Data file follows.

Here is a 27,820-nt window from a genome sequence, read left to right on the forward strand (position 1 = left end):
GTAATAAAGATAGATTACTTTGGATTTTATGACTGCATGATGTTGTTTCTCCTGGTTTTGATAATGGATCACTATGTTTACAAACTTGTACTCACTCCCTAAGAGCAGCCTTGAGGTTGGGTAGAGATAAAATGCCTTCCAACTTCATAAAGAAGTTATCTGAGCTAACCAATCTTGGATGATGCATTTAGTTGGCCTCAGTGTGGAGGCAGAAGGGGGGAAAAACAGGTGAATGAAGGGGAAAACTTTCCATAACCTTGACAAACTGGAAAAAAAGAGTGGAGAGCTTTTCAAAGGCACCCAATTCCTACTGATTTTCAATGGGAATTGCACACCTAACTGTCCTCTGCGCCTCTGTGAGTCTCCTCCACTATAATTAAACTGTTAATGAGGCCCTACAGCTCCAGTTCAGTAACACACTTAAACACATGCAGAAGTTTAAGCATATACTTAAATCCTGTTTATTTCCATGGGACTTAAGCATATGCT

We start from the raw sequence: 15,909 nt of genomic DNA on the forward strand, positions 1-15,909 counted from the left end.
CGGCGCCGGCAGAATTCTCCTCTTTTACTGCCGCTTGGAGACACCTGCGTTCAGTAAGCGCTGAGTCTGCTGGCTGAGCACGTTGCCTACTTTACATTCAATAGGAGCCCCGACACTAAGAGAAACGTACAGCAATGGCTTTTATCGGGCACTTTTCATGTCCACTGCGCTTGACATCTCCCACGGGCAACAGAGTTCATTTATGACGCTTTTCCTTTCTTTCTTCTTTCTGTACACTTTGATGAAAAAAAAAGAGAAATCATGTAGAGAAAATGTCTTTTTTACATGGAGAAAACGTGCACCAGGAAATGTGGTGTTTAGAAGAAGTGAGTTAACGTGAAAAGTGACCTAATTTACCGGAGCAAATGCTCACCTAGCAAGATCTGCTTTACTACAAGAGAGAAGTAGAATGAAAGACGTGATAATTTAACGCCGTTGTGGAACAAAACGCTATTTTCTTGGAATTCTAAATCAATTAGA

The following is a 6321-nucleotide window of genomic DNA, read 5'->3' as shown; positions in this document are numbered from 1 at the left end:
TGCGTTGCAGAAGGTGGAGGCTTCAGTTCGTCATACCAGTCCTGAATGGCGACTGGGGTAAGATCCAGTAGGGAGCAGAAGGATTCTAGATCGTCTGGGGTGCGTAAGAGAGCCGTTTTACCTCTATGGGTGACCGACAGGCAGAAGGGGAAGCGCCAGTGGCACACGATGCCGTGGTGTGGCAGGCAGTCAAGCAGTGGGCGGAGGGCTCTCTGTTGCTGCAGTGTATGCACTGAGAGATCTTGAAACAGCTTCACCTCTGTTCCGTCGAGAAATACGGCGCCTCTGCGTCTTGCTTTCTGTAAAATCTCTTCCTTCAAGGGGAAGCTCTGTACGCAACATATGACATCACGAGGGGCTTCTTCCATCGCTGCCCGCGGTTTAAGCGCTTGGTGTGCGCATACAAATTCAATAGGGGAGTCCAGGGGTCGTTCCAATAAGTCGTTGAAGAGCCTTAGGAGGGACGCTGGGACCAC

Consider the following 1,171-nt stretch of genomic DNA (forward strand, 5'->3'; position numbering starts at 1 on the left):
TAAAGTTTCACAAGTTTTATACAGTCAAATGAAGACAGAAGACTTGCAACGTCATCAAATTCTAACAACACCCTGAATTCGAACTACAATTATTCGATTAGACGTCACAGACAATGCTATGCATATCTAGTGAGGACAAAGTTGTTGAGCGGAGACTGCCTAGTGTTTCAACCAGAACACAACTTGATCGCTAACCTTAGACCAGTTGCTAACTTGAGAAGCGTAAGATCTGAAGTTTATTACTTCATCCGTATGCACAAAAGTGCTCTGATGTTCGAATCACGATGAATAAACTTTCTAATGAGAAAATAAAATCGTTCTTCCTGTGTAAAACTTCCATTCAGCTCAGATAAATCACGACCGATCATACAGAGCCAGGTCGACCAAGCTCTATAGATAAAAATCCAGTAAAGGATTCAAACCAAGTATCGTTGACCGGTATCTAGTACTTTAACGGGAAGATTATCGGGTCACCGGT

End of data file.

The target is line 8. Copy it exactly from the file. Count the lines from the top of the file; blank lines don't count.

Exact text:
TAAAGTTTCACAAGTTTTATACAGTCAAATGAAGACAGAAGACTTGCAACGTCATCAAATTCTAACAACACCCTGAATTCGAACTACAATTATTCGATTAGACGTCACAGACAATGCTATGCATATCTAGTGAGGACAAAGTTGTTGAGCGGAGACTGCCTAGTGTTTCAACCAGAACACAACTTGATCGCTAACCTTAGACCAGTTGCTAACTTGAGAAGCGTAAGATCTGAAGTTTATTACTTCATCCGTATGCACAAAAGTGCTCTGATGTTCGAATCACGATGAATAAACTTTCTAATGAGAAAATAAAATCGTTCTTCCTGTGTAAAACTTCCATTCAGCTCAGATAAATCACGACCGATCATACAGAGCCAGGTCGACCAAGCTCTATAGATAAAAATCCAGTAAAGGATTCAAACCAAGTATCGTTGACCGGTATCTAGTACTTTAACGGGAAGATTATCGGGTCACCGGT